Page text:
Raven Symone and the New Negro Epidemic

by Michael Harriot

You can add former chubby-cheeked sweetheart Olivia from “The Cosby Show” to the growing list of celebrities sprinting away from their blackness at breakneck speed. Since Tiger Woods declared his “Caublinasian” roots (a hybrid of Caucasian, Black, Asian and self-hate) on Oprah over a decade ago, African Americans have watched an intermittent spate of celebrities eschew their blackness once they reached a certain level.

– After making millions in hip hop and R&B music consumed by Black audiences, superproducer Pharell confessed to Oprah that he is a “New Black.

  “The New Black dreams and realizes that it’s not pigmentation: it’s a mentality and it’s either going to work for you or it’s going to work against you. And you’ve got to pick the side you’re going to be on.”

While discussing the middle class in an interview on CNN, Morgan Freeman said that he and Don Lemon were proof that race had nothing to do with income inequality.

Even the beautiful Zoe Saldana joined the fray when she garnered outrage for saying: “There is no such thing as people of color.”

One could spend hours dissecting the meaning and intent of each of these celebrity quotes, but during her interview with Raven Symone, the skilled media titan Oprah immediately knew what kind of outrage a statement like this could generate, and prodded Symone to retract or clarify her statement. Symone refused.

Symone: I don’t need language, I don’t need a categorized statement for it. I don’t want to be labeled ‘gay.’ I am a human who is human.

I’m tired of being labelled. I’m an American! I’m not an African-American. I’m an American.

Oprah: Oh Lord, girl! Don’t set this Twitter on fire. What did you just say??? [jokes] Stop the tape right now!

Symone: I will say this: I don’t know where my roots go to. I don’t know how far back they go. I can’t go onya know… I don’t know how far back and I don’t know what country in Africa I’m from. But I do know my roots are in Louisiana. I’m an American. And that’s a colorless person because we are all people.

I have lots of things running through my veins. I don’t label myself. What I mean by that is I’m an American. I have darker skin. I have a nice, interesting grade of hair. I connect with Caucasian, I connect with Asian, I connect with Black, I connect with Indian. I connect with each culture. Aren’t we all [a melting pot in one body]? Isn’t that what America is supposed to be? That’s what it’s supposed to be. I personally feel that way.

Immediately “black twitter” (Yes, apparently the fact that negroes have figured out a way to communicate with each other over the internet just like the smart white people is a “thing” now. I guess it’s like seeing a monkey use a calculator…) went nuts, throwing the Disney star under the bus as a turncoat and traitor, while a minority tried to defend her statement as understandable.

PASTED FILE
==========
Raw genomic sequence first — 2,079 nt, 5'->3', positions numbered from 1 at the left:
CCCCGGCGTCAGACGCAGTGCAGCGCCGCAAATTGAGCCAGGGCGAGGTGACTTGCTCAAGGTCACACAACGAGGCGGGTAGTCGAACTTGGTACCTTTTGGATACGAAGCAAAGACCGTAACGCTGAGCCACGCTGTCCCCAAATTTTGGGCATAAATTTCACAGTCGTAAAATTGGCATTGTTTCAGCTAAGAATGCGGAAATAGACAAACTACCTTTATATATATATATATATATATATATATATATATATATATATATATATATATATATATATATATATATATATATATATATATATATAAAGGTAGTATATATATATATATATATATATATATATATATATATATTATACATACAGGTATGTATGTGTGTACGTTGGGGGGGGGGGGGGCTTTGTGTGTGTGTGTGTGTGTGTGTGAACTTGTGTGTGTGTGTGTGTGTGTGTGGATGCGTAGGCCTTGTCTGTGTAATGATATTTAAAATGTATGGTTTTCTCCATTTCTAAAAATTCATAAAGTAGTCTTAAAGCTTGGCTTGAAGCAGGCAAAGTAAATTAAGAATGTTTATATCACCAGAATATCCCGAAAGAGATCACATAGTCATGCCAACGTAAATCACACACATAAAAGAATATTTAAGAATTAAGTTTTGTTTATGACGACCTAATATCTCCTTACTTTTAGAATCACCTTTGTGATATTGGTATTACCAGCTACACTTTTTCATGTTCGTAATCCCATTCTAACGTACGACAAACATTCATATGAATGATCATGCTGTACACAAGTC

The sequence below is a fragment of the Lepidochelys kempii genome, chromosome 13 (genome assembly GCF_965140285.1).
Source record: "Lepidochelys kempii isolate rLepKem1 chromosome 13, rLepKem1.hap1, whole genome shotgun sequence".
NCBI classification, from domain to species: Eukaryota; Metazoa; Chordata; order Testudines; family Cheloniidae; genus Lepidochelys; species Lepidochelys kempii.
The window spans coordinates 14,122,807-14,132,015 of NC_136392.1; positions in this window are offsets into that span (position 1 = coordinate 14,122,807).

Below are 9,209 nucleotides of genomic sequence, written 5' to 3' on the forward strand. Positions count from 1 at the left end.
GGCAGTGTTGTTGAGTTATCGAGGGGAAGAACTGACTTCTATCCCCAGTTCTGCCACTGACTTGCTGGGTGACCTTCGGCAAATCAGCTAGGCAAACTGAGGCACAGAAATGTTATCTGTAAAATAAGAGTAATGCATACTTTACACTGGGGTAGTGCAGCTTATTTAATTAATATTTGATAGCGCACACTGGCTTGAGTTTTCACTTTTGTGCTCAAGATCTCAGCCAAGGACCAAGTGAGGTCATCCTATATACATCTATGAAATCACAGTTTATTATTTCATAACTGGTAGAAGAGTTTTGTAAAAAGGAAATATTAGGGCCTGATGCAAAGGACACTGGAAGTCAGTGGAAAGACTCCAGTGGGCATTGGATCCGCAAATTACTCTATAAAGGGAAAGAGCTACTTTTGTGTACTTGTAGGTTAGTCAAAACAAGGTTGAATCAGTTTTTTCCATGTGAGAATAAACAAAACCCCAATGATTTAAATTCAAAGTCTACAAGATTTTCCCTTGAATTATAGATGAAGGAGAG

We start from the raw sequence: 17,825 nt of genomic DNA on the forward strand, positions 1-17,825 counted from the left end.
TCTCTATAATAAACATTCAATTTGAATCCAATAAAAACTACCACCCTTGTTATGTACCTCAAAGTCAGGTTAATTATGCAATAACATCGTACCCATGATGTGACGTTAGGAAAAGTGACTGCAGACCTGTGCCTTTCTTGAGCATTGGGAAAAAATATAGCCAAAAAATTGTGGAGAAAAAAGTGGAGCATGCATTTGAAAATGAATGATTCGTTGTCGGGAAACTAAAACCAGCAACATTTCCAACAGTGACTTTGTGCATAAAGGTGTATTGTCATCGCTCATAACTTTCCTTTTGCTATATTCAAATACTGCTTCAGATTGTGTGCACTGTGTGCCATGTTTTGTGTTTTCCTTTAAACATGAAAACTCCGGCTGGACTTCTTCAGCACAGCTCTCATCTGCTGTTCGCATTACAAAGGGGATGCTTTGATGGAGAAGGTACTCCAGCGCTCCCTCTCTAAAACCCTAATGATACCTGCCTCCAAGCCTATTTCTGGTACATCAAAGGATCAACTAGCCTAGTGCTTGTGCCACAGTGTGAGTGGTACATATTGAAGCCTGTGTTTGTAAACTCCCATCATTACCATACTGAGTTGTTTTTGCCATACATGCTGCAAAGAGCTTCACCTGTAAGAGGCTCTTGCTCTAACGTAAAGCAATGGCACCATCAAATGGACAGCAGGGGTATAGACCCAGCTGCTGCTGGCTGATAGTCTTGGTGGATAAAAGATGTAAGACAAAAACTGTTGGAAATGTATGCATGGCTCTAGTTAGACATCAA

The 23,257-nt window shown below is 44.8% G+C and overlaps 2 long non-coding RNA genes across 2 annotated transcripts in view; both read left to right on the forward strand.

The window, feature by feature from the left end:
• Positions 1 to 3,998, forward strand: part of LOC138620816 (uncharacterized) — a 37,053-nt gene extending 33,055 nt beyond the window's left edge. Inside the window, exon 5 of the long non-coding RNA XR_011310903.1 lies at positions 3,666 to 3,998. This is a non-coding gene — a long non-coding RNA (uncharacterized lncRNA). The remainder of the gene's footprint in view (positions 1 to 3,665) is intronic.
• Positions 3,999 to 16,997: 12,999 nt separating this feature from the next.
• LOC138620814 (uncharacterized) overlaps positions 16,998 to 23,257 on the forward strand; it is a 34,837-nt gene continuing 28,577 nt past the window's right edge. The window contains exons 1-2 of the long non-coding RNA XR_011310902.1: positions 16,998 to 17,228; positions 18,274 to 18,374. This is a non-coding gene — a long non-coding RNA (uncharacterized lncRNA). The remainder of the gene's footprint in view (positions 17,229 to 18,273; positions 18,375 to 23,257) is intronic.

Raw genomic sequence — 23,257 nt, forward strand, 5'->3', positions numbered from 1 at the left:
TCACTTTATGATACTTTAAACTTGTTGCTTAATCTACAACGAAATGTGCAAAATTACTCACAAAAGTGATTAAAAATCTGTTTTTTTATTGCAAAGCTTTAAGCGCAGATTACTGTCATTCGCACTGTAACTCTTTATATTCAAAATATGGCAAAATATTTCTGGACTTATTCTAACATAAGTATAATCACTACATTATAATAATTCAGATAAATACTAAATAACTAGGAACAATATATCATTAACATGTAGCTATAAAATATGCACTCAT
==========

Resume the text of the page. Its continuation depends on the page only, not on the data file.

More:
Here is the problem: There is a difference in being black, and being gay, bisexual or any other alternative lifestyle. The latter are personal matters one can choose to share with the world or keep private. The unique thing about blackness is that it is forever apparent and always knowable. African Americans don’t have the luxury of living a life, learning to place their race in a sociological context, dealing with it psychologically and THEN when they are comfortable enough with it, coming out of the closet and announcing they are Black. After earning millions of dollars and making it to a class of celebrity and wealth that transcends their cultural identity, it is easy for Symone, Williams, Freeman, et al. to declare themselves “human,” “American” and “unlabeled.” One should never decry their right to do so.

In casting off the labels of society, however, they must also accept one other fact: The people in the groups you nominally remove yourself from, have a right to resent you.

And they should.

When Symone says, “I don’t know how far back and I don’t know what country in Africa I’m from. But I do know my roots are in Louisiana” it is clear that she views her Louisiana history in a more positive light than her African heritage. She willfully embraces the diaspora of slaveowners, segregationists and Jim Crow while stiff-arming an “unknown” past that could be clarified with a 20-minute internet search or $300 from the purse filled with millions of dollars from little girls who idolized her when she was Disney’s multicultural money magnet. It is apparent that she doesn’t care to know.

People don’t have a problem with her embracing her humanity, but no one decries a label they approve of. If she was called “smart,” “talented” or even a “woman” she wouldn’t whimper – but that “B-word” – will elicit a quick interjection from the “New Negro” celebrity. They quickly point out that they are .0000083% Cherokee, or their great, great grandmother was almost Irish. The only logical takeaway is: Black is bad. All that other stuff that dilutes their Africanism – it is good. When one fixes a glass of Jack Daniels, Coca-Cola and ice, and someone asks what you are drinking, the correct answer is “Whiskey.”

No one cares about the recipe.